House of Commons: Waste:Written question - 70645

Q
(Bristol East)
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Asked on: 13 April 2017
House of Commons Commission
House of Commons: Waste
Commons
To ask the right hon. Member for Carshalton and Wallington, representing the House of Commons Commission, what the total amount of waste generated across the Parliamentary estate was in each of the last five years; and how much of that waste was recycled as (a) paper and cardboard, (b) glass, (c) plastic bottles, (d) cans, (e) batteries and (f) food waste in each such year.
A
Answered by: Tom Brake
Answered on: 21 April 2017
Holding answer received on 20 April 2017

Figures are shown below:

2012

2013

2014

2015

2016

Total waste each year (by weight kgs)

1,527,649

1,540,849

1,847,883

1,622,240

1,595,716

Waste recycled each year by weight in kgs

868,689

928,135

1,142,113

1,010,875

1,017,615

Food waste (kgs) *Figure for 2012 is from April which
is when the House started diverting food waste from
the general waste stream

67,230*

160,973

194,474

136,285

195,082

Mixed Recycling (kgs)

507,806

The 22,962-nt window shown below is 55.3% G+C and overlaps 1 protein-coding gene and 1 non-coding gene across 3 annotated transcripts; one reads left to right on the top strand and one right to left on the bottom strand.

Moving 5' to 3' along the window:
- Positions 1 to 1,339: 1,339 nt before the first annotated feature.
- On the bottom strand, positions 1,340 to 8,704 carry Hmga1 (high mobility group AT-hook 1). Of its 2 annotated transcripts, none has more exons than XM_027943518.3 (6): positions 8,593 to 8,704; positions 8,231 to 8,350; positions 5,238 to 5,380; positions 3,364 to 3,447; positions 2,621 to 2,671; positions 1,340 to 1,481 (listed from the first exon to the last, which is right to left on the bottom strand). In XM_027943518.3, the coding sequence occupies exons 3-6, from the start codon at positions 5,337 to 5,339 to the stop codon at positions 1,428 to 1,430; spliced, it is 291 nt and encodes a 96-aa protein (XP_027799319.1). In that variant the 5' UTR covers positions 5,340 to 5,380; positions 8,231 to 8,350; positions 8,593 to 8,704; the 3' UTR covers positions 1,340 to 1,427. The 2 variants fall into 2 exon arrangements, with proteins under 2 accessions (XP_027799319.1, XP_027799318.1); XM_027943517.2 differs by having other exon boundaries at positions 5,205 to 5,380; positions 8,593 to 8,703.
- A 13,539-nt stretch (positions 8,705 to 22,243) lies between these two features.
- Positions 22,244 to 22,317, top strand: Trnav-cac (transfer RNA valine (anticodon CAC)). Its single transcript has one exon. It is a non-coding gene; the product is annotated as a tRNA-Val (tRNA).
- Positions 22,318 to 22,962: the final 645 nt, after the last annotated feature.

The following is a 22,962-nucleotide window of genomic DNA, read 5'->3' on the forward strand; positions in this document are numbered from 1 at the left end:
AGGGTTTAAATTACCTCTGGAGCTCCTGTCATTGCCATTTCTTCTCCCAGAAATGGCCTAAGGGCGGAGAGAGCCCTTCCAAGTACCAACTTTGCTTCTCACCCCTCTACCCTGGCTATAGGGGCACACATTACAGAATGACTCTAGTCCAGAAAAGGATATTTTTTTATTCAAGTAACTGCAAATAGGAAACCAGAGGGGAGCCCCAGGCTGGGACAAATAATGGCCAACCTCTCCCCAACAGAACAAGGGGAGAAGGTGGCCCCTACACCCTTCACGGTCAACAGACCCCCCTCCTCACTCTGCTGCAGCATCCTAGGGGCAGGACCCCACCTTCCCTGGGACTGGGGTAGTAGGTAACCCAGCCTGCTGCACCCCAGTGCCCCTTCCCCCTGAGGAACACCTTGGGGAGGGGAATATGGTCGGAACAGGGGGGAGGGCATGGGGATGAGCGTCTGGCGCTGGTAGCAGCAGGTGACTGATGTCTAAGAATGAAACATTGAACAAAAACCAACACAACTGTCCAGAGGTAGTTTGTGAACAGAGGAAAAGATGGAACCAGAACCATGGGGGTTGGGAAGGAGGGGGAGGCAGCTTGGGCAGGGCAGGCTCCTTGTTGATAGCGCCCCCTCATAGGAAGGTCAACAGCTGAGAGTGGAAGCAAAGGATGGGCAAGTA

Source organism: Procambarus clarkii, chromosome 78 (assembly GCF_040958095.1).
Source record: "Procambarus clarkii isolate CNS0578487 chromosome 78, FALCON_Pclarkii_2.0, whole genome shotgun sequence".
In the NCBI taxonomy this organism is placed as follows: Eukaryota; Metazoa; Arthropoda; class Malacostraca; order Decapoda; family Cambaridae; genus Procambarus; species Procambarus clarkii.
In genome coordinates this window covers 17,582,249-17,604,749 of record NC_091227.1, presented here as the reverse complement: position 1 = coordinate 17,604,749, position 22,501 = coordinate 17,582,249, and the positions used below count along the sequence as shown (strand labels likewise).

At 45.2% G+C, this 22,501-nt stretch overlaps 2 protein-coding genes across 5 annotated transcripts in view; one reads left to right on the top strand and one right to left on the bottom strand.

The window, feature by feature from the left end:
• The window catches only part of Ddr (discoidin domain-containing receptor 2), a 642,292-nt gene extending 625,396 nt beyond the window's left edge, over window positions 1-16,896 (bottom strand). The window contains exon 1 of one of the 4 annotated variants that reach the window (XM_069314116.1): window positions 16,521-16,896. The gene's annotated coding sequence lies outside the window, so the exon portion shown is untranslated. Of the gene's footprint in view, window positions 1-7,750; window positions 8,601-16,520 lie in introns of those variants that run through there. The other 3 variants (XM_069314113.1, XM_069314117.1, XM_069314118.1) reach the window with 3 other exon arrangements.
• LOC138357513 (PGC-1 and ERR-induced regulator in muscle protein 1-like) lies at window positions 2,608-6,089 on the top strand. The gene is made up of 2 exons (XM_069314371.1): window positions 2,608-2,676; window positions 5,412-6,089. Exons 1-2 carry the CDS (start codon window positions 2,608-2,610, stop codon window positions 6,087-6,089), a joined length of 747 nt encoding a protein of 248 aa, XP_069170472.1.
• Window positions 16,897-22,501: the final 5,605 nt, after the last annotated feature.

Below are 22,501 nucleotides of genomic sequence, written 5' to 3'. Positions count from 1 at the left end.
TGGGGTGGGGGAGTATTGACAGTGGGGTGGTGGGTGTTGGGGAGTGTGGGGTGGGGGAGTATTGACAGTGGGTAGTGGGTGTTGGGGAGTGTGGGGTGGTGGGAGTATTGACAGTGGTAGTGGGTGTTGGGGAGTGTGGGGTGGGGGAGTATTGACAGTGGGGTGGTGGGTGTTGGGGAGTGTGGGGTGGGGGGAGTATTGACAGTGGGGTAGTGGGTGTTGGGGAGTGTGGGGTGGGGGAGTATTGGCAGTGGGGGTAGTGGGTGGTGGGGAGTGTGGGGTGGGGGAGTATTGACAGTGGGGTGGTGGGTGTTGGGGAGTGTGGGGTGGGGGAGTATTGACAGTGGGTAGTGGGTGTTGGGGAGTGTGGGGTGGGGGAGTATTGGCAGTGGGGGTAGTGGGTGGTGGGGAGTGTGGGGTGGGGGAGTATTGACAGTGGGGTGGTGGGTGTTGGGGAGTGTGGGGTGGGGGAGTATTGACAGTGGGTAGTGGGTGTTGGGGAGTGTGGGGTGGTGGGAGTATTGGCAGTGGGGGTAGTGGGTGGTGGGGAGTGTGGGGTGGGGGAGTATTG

382,514

407,977

371,572

382,439

Glass (kgs)

171,255

234,620

361,311

192,681

249,855

Confidential waste and bulk collections of
Vote Office paper (kgs)

65,220

83,075

91,290

139,390

81,241


In January 2012, our waste contractor introduced a mixed waste recycling scheme; hence the statistics for individual recyclables were aggregated into a single waste stream. In addition to the waste streams detailed above Parliament also recycles its WEEE waste including consumables, metal, cooking oil, lamps and fittings.

Whereas the previous system of disposal meant such wastes were segregated on-site where feasible, the new scheme involves segregation at the end of the process at a local Materials Recovery Facility.

This mixed recycling process achieves better recycling results than local segregation due to the efficiency of the separation process at the Materials Recovery Facility.

We do not receive separate figures for batteries.

Parliament continues to explore new opportunities to recycle and recover waste in collaboration with its waste service providers. Parliament commenced a new waste contract in November 2016 and the specification for the services included a written requirement for a continual improvement approach to collaborative waste recycling improvement. It is the contractual duty of the waste service provider to give advance notice of changes in best practice and waste recycling technology and to incorporate these into their service provision in the most expedient and effective way possible.

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